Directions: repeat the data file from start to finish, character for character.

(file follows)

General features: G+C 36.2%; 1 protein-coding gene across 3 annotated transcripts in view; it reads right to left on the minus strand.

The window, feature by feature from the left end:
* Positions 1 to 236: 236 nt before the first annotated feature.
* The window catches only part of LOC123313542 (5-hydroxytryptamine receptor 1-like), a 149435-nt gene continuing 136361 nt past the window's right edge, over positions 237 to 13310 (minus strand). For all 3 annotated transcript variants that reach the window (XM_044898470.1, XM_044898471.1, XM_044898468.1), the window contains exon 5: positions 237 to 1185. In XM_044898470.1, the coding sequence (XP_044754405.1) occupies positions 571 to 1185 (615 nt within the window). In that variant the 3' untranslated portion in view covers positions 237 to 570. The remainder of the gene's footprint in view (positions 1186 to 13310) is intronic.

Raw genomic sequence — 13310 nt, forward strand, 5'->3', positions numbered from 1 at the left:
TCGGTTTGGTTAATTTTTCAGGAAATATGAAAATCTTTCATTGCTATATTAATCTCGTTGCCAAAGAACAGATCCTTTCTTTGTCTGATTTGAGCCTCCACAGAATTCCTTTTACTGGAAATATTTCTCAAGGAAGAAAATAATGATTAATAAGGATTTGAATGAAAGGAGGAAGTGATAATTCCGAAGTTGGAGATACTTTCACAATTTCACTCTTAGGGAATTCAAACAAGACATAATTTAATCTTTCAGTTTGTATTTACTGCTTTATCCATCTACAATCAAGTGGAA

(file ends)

General features: G+C 36.2%; 1 protein-coding gene across 3 annotated transcripts in view; it reads right to left on the minus strand.

The window, feature by feature from the left end:
* Positions 1 to 236: 236 nt before the first annotated feature.
* The window catches only part of LOC123313542 (5-hydroxytryptamine receptor 1-like), a 149435-nt gene continuing 136361 nt past the window's right edge, over positions 237 to 13310 (minus strand). For all 3 annotated transcript variants that reach the window (XM_044898470.1, XM_044898471.1, XM_044898468.1), the window contains exon 5: positions 237 to 1185. In XM_044898470.1, the coding sequence (XP_044754405.1) occupies positions 571 to 1185 (615 nt within the window). In that variant the 3' untranslated portion in view covers positions 237 to 570. The remainder of the gene's footprint in view (positions 1186 to 13310) is intronic.

Raw genomic sequence — 13310 nt, forward strand, 5'->3', positions numbered from 1 at the left:
TCGGTTTGGTTAATTTTTCAGGAAATATGAAAATCTTTCATTGCTATATTAATCTCGTTGCCAAAGAACAGATCCTTTCTTTGTCTGATTTGAGCCTCCACAGAATTCCTTTTACTGGAAATATTTCTCAAGGAAGAAAATAATGATTAATAAGGATTTGAATGAAAGGAGGAAGTGATAATTCCGAAGTTGGAGATACTTTCACAATTTCACTCTTAGGGAATTCAAACAAGACATAATTTAATCTTTCAGTTTGTATTTACTGCTTTATCCATCTACAATCAAGTGGAA